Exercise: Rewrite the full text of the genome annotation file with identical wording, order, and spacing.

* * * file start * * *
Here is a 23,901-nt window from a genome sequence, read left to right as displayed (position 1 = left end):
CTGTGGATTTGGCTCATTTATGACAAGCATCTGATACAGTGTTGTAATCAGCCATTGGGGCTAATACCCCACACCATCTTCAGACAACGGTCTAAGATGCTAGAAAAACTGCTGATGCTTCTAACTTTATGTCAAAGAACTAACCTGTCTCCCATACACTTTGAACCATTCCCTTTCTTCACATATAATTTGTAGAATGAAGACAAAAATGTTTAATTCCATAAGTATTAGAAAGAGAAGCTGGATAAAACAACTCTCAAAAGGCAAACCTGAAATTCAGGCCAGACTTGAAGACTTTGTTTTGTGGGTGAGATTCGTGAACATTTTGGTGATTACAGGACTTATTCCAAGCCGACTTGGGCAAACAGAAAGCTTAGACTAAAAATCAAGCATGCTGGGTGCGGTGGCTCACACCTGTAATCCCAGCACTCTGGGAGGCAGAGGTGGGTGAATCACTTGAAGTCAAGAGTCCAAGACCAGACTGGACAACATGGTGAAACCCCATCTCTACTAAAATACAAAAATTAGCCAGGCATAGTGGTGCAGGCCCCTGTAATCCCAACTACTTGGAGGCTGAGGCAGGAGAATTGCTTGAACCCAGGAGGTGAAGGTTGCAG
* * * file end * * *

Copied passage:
Here is a 23,901-nt window from a genome sequence, read left to right as displayed (position 1 = left end):
CTGTGGATTTGGCTCATTTATGACAAGCATCTGATACAGTGTTGTAATCAGCCATTGGGGCTAATACCCCACACCATCTTCAGACAACGGTCTAAGATGCTAGAAAAACTGCTGATGCTTCTAACTTTATGTCAAAGAACTAACCTGTCTCCCATACACTTTGAACCATTCCCTTTCTTCACATATAATTTGTAGAATGAAGACAAAAATGTTTAATTCCATAAGTATTAGAAAGAGAAGCTGGATAAAACAACTCTCAAAAGGCAAACCTGAAATTCAGGCCAGACTTGAAGACTTTGTTTTGTGGGTGAGATTCGTGAACATTTTGGTGATTACAGGACTTATTCCAAGCCGACTTGGGCAAACAGAAAGCTTAGACTAAAAATCAAGCATGCTGGGTGCGGTGGCTCACACCTGTAATCCCAGCACTCTGGGAGGCAGAGGTGGGTGAATCACTTGAAGTCAAGAGTCCAAGACCAGACTGGACAACATGGTGAAACCCCATCTCTACTAAAATACAAAAATTAGCCAGGCATAGTGGTGCAGGCCCCTGTAATCCCAACTACTTGGAGGCTGAGGCAGGAGAATTGCTTGAACCCAGGAGGTGAAGGTTGCAG